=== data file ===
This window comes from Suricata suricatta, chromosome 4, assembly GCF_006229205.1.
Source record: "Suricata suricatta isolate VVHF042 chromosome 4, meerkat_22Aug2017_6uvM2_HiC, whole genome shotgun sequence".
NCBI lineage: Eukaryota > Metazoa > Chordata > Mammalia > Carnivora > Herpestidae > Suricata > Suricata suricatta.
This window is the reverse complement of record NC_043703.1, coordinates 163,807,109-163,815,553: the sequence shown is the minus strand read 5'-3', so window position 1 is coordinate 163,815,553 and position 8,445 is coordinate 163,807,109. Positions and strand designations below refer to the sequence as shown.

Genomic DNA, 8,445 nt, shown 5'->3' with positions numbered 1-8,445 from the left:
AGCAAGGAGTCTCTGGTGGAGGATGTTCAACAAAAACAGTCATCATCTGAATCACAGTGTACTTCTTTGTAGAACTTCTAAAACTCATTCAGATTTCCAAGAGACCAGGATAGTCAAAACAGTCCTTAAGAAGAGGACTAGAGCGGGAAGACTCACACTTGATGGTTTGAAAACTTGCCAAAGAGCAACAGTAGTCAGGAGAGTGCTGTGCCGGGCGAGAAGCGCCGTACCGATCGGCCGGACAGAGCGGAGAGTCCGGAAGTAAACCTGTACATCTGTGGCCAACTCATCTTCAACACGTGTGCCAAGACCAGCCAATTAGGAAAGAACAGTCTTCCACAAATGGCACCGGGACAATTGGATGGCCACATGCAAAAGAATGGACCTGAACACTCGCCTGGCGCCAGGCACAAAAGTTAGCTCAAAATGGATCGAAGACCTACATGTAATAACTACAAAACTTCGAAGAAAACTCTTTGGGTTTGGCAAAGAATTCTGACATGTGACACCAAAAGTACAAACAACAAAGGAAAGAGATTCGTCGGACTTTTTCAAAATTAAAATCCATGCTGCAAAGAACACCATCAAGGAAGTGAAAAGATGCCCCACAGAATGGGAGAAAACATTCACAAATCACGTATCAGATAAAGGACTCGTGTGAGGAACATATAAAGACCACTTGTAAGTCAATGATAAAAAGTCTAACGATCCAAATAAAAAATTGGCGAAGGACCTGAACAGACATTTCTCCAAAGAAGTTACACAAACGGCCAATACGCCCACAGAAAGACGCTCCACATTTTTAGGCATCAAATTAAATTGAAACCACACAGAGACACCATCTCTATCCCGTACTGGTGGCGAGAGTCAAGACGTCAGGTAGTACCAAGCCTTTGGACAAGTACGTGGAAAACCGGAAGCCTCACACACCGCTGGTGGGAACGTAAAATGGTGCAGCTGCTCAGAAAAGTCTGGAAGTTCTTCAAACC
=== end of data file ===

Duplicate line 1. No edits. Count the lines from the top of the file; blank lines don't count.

This window comes from Suricata suricatta, chromosome 4, assembly GCF_006229205.1.